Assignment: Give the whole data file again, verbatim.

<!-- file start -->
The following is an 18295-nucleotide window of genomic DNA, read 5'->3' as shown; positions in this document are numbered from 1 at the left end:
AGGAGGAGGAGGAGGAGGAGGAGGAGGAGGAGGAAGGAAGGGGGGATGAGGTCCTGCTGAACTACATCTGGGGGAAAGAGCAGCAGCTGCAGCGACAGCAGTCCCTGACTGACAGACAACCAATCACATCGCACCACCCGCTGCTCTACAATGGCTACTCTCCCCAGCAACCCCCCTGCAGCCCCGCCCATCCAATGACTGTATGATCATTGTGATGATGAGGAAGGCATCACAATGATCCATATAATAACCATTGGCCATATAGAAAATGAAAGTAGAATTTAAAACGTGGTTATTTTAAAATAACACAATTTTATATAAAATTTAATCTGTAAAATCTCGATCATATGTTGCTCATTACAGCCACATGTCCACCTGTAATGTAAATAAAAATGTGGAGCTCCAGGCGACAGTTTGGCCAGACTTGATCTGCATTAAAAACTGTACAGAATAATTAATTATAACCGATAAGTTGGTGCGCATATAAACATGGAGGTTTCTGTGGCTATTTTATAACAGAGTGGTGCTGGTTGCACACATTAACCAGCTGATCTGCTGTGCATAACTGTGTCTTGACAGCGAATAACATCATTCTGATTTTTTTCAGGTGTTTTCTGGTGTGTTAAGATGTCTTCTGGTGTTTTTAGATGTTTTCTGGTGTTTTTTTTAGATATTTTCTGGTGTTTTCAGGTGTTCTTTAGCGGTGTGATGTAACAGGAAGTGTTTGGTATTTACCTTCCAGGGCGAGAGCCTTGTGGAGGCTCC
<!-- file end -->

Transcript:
The following is an 18295-nucleotide window of genomic DNA, read 5'->3' as shown; positions in this document are numbered from 1 at the left end:
AGGAGGAGGAGGAGGAGGAGGAGGAGGAGGAGGAAGGAAGGGGGGATGAGGTCCTGCTGAACTACATCTGGGGGAAAGAGCAGCAGCTGCAGCGACAGCAGTCCCTGACTGACAGACAACCAATCACATCGCACCACCCGCTGCTCTACAATGGCTACTCTCCCCAGCAACCCCCCTGCAGCCCCGCCCATCCAATGACTGTATGATCATTGTGATGATGAGGAAGGCATCACAATGATCCATATAATAACCATTGGCCATATAGAAAATGAAAGTAGAATTTAAAACGTGGTTATTTTAAAATAACACAATTTTATATAAAATTTAATCTGTAAAATCTCGATCATATGTTGCTCATTACAGCCACATGTCCACCTGTAATGTAAATAAAAATGTGGAGCTCCAGGCGACAGTTTGGCCAGACTTGATCTGCATTAAAAACTGTACAGAATAATTAATTATAACCGATAAGTTGGTGCGCATATAAACATGGAGGTTTCTGTGGCTATTTTATAACAGAGTGGTGCTGGTTGCACACATTAACCAGCTGATCTGCTGTGCATAACTGTGTCTTGACAGCGAATAACATCATTCTGATTTTTTTCAGGTGTTTTCTGGTGTGTTAAGATGTCTTCTGGTGTTTTTAGATGTTTTCTGGTGTTTTTTTTAGATATTTTCTGGTGTTTTCAGGTGTTCTTTAGCGGTGTGATGTAACAGGAAGTGTTTGGTATTTACCTTCCAGGGCGAGAGCCTTGTGGAGGCTCC